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September 27, 2022
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Thank you, Justice Breyer, for not repeating Ruth Bader Ginsburg’s mistake

Thank you, Justice Breyer, for not repeating Ruth Bader Ginsburg’s mistake

Democrats finally got some good news Wednesday, and it came from the unlikeliest of places: the Supreme Court.

Breyer’s swan song is a relief for the many Democrats who feel the late Justice Ruth Bader Ginsburg made a tragic mistake by refusing to retire.

After a year of Democrats cursing the court as the place where President Joe Biden’s key policy priorities go to die, Justice Stephen Breyer surprised pundits and lawmakers alike by announcing his impending retirement from the federal bench. Breyer’s retirement offers Democrats the chance to turn an election-year Supreme Court nomination into prime-time political theater, which Democrats desperately need after a year when Republicans and the media have focused on the party’s failures and missteps. It also gives Biden the chance to make good on his pledge to put the first Black woman on the nation’s highest court.

Breyer’s swan song is a relief for the many Democrats who feel the late Justice Ruth Bader Ginsburg made a tragic mistake by refusing to retire, despite multiple bouts with cancer, during Barack Obama’s presidency when he could have chosen a like-minded successor.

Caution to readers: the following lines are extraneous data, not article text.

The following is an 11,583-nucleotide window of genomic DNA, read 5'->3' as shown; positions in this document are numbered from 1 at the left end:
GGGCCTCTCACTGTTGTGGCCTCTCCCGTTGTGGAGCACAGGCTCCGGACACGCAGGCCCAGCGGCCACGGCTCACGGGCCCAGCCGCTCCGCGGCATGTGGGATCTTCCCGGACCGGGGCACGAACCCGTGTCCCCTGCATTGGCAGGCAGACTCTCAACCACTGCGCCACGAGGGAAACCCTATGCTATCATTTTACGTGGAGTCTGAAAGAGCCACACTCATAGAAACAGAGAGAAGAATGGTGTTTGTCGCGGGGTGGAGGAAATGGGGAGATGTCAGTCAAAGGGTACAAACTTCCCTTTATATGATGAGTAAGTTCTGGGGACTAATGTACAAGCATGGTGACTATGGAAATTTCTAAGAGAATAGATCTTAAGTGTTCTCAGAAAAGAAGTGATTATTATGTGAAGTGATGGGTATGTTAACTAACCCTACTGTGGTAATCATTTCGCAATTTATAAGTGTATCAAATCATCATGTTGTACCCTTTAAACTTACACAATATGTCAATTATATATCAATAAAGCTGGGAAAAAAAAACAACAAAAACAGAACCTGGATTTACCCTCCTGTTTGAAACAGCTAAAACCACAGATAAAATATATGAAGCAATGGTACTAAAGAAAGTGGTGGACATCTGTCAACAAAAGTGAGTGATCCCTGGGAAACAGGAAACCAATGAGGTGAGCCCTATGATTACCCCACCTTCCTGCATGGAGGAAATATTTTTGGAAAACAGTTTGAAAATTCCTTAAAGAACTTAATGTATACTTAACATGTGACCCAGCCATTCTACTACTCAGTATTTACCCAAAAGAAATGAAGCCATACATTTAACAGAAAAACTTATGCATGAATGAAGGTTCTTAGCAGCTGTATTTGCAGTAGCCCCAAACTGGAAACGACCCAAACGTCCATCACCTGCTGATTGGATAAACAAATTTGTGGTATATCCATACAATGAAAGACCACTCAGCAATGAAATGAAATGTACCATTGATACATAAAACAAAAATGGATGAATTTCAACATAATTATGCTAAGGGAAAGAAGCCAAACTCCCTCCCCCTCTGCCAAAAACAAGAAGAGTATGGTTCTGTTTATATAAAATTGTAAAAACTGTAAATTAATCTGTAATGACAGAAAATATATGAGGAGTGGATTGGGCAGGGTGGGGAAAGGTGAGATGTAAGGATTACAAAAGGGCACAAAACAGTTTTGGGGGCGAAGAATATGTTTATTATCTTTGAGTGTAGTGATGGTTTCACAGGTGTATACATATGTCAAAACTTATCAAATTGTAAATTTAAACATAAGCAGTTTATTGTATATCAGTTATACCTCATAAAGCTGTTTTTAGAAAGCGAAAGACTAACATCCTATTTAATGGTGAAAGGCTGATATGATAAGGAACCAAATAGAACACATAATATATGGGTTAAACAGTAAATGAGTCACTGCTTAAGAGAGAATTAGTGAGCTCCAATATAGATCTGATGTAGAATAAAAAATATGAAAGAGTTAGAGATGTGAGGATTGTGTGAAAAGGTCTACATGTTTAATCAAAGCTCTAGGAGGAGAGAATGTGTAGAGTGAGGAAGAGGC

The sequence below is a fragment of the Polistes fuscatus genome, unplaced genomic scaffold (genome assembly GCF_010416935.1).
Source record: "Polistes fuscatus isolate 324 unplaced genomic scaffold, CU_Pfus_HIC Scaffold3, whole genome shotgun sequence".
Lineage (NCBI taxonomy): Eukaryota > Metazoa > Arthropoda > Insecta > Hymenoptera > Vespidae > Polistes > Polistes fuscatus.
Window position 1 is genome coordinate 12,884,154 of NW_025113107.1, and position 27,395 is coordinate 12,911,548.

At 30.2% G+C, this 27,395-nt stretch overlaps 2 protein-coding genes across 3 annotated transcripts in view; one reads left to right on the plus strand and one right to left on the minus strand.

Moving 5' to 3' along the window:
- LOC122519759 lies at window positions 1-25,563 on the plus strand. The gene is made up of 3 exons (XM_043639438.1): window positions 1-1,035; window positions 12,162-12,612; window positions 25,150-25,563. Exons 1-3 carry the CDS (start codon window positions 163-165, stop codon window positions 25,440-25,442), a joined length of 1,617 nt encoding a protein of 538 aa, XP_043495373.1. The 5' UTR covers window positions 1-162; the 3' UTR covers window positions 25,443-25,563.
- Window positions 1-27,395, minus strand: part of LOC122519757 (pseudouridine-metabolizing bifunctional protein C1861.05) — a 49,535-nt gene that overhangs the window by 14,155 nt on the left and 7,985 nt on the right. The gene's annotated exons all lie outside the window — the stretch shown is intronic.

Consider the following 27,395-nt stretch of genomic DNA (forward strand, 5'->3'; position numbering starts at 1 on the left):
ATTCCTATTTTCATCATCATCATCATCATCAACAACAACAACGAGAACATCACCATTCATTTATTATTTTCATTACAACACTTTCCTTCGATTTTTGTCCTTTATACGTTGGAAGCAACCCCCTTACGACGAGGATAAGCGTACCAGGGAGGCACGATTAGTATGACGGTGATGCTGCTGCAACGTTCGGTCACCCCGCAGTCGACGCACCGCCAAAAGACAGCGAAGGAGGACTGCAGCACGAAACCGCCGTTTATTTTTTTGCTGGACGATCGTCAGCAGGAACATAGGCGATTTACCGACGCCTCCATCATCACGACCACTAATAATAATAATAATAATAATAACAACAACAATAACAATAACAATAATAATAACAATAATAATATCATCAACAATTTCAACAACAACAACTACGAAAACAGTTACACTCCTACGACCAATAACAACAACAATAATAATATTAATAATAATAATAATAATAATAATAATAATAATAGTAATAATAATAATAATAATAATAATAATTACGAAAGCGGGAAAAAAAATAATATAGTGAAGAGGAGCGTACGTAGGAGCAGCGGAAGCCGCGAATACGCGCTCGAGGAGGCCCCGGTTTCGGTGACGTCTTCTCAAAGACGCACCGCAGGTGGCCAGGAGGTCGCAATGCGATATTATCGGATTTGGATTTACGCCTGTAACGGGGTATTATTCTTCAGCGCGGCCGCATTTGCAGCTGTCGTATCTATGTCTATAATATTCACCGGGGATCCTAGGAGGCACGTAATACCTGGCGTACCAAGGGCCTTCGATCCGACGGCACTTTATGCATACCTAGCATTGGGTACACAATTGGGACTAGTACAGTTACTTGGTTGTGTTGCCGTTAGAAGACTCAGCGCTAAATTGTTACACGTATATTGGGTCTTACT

“No amount of swag or hagiography can obscure the fact that, while Ginsburg is responsible for a great number of landmark legal decisions, her legacy may be sorely tarnished by one truly terrible one: refusing to retire when President Barack Obama could have named her replacement,” Stephanie Mencimer wrote for Mother Jones in 2018. Two years later, these Democratic fears would come true. Ginsburg died in September 2020, two months shy of Donald Trump’s November election loss.

Sensing Trump’s imminent defeat, then-Senate Majority Leader Mitch McConnell, R-Ky., rammed through Ginsburg’s arch-conservative successor, Amy Coney Barrett. Ginsburg’s gamble cost Democrats more than a liberal seat on the court — legal scholars such as Edward Larson argue that Barrett’s eleventh-hour nomination and confirmation hurt the legitimacy of the court itself. That legitimacy crisis, which came as the court lost ground with the public on other counts, hasn’t gone away: Only 40 percent of Americans approve of the Supreme Court — a record low. Chief Justice John Roberts is still grappling with how to restore its shattered credibility.

The Washington Post urged Breyer to “learn from Justice Ginsburg’s mistake” and clear the way for a successor while Democrats had the legislative majority to guarantee a confirmation. To his credit, Breyer understood that serving another term would be likely to mean repeating Ginsburg’s devastating misstep. With Republicans favored to take back the Senate this November, there are precious few months left when Democrats will have a free hand to shape Supreme Court vacancies.

Because Breyer announced his retirement when Democrats control the Senate, there will be no GOP-led obstruction of Biden’s pick, as happened with Obama’s failed nomination of now-Attorney General Merrick Garland to the court in 2016. Breyer’s retirement is also a massive gift to a Democratic Party still struggling to develop a unifying midterm fundraising and advocacy message — and Breyer deserves thanks from a party that has often criticized his unwillingness to discuss his plans.